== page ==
Which types of archery targets are there?
There are roughly three types of archery targets, divided into two groups: traditional target boards, similar to the Olympic archery targets, and target bags. The former are targets that are used as a board onto which a paper target is pinned. These traditional targets come as straw targets (highly compressed straw, also known as stramit) or foam targets. Straw archery targets are very durable and as it’s compressed to quite a solid mass, it can also withstand arrows shot with very powerful bows. And straw isn’t pierced, but compressed, making it last for a long time.
Foam is significantly lighter to carry, making it very popular as a recreational bow and arrow target. Our foam targets have got a very specific density, making them hard enough to stop the arrows, while they’re also soft enough not to be full of holes after just a couple of shots. As they’re soft archery targets, the arrows can be retrieved relatively easy.
A very different breed are the target bags, often referred to as crossbow target bag. These are sturdy bags, filled with rags. They can be placed on the ground or hung from the ceiling. The bag itself has printed targets on it, often multiple targets, and printed on various sides. These target bags make great crossbow targets, as they’re also very capable of stopping arrows from compound bows. The arrow can be retrieved quite easy with much less resistance than straw targets give.
Which archery target should I buy?
The best archery target to buy is the one that ticks all the boxes. Which boxes that are, depends on your shooting. If you’re using powerful compound bows or crossbows, a straw target or 3D target bag will be the way to go, as foam will often prove too soft. A target bag can be placed and hung, making it pretty versatile.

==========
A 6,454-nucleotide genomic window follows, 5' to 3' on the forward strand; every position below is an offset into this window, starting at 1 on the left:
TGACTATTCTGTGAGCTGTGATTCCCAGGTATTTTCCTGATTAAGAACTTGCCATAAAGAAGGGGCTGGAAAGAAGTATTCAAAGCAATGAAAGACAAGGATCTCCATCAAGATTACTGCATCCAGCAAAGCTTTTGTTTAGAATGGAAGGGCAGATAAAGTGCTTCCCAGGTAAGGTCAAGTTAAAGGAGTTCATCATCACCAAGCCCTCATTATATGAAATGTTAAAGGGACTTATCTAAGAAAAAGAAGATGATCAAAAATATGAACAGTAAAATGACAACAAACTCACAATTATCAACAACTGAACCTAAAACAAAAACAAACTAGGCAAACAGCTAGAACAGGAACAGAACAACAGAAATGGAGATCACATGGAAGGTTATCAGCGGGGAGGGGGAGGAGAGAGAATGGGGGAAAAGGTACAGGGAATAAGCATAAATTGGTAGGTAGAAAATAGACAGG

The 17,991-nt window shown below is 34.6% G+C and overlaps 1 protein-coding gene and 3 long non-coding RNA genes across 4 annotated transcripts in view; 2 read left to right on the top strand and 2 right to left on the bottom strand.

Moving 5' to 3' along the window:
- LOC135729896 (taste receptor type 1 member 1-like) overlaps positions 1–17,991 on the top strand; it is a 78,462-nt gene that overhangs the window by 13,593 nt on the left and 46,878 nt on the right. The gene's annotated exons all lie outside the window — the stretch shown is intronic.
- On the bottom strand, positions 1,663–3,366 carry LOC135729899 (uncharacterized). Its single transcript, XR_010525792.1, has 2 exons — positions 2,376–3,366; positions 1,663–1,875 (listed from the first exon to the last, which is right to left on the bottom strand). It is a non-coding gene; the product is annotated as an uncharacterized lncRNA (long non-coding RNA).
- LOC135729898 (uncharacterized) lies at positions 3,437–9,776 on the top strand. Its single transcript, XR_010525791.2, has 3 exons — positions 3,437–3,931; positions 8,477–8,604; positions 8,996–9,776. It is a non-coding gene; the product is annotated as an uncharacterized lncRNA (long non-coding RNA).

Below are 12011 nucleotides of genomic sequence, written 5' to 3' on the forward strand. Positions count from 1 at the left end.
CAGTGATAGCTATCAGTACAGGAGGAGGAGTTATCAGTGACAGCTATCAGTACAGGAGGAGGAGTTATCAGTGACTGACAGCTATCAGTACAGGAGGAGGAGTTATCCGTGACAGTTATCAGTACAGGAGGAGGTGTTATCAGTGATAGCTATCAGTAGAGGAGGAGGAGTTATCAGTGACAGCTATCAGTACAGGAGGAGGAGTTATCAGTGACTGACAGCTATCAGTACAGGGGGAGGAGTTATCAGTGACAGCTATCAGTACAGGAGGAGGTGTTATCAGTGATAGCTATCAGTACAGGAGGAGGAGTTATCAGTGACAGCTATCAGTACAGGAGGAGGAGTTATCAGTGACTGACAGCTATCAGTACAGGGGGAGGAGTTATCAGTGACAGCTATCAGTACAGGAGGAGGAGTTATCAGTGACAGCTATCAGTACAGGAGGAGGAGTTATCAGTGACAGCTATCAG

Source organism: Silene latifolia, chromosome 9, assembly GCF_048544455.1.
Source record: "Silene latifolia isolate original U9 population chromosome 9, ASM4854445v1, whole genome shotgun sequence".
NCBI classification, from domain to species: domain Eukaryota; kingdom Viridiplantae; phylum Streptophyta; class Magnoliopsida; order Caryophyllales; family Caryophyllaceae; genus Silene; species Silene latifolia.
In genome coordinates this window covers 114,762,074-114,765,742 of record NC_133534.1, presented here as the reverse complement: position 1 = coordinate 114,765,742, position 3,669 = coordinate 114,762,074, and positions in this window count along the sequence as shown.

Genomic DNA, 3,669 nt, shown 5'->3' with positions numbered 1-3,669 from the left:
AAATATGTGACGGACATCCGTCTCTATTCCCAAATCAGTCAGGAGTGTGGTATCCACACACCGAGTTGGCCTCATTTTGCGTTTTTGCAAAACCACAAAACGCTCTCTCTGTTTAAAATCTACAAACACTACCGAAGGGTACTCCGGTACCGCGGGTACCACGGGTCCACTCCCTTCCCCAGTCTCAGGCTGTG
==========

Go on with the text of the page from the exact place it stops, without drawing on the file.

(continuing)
Straw or foam archery target boards can be placed on an archery target stand. You can also place them against a sturdy object or a wall, but remember to tilt them slightly to prevent falling towards you as a result of the impact. This also means the target board must be prevented from sliding.
How long does an archery target last?
Well, that very much depend on how you use it, thus making it impossible to attach an exact number of shots to it. We can, however, give you some pointers to get the best out of your archery target. First will be the choice of material. Above, we’ve already told you that foam is perfect for normal bows, but powerful compound bows and crossbows will need straw or a 3D target bag.
Then there are the arrow that you use. As you can understand, you don’t want to use a broadhead point on a target, unless you want to rip it apart when pulling the arrow out. So you preferably use simple, pointed tips without grooves or pointy side wings, to pull them out effortlessly.
You can imagine, the archery target will endure the most behind the bullseye. That is, if you’re doing things right. To prolong the lifespan of your archery target, it is best to hit it at different spots, by -for example- using targets with multiple visuals. 3D target bags often already have multiple visuals and often, they’re printed on various sides of the target too.
Archery targets are best stored dry. Especially straw ones will start to disintegrate when wet for a very long time. And archery targets with a print, like target bags, can start to fade or discolour when exposed too long to sunlight. It’s better to store them away from direct sunlight.
Setting up an archery target
It’s logical that you’d place an archery target in such a way, that the arrow won’t do any damage when you miss the target. Still, it’s also recommendable to use a backstop that’ll prevent the arrow from disappearing into the unknown. This can be a board or a special net. But take care when using a board, as when it’s too hard, the arrow can ricochet.
The archery target is placed in such a way, that it can’t slide away or fall over. The arrow will hit it with quite some power, so don’t underestimate the impact. A 3D target bag often is heavy enough to stand alone, but when hanging it, please remember you’re creating an extra gap underneath through which an arrow can escape when missing the target.